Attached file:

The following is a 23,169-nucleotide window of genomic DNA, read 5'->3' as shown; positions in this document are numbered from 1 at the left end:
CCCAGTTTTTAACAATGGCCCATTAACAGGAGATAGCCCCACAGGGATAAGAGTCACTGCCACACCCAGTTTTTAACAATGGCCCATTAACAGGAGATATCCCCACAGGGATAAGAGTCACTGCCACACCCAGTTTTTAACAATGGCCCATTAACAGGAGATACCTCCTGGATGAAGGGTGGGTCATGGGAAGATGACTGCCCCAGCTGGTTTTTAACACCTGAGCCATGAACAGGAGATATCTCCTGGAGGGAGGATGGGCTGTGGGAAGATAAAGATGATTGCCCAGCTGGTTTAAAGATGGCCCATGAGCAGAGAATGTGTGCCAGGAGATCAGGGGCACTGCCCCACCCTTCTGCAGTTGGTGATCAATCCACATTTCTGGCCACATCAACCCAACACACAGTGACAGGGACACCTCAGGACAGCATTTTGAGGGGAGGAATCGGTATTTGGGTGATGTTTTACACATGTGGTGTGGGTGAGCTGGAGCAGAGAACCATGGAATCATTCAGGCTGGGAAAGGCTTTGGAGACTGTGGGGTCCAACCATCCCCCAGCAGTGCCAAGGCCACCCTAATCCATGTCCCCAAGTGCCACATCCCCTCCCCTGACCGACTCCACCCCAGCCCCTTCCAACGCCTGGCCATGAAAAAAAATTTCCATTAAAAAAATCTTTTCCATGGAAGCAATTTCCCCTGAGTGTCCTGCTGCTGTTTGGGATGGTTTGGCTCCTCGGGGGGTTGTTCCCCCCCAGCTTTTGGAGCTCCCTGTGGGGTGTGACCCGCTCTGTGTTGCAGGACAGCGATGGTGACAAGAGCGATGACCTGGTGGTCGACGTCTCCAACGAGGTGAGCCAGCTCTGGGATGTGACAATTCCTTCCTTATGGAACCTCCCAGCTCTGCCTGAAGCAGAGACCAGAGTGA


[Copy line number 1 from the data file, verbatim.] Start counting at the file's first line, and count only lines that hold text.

The following is a 23,169-nucleotide window of genomic DNA, read 5'->3' as shown; positions in this document are numbered from 1 at the left end: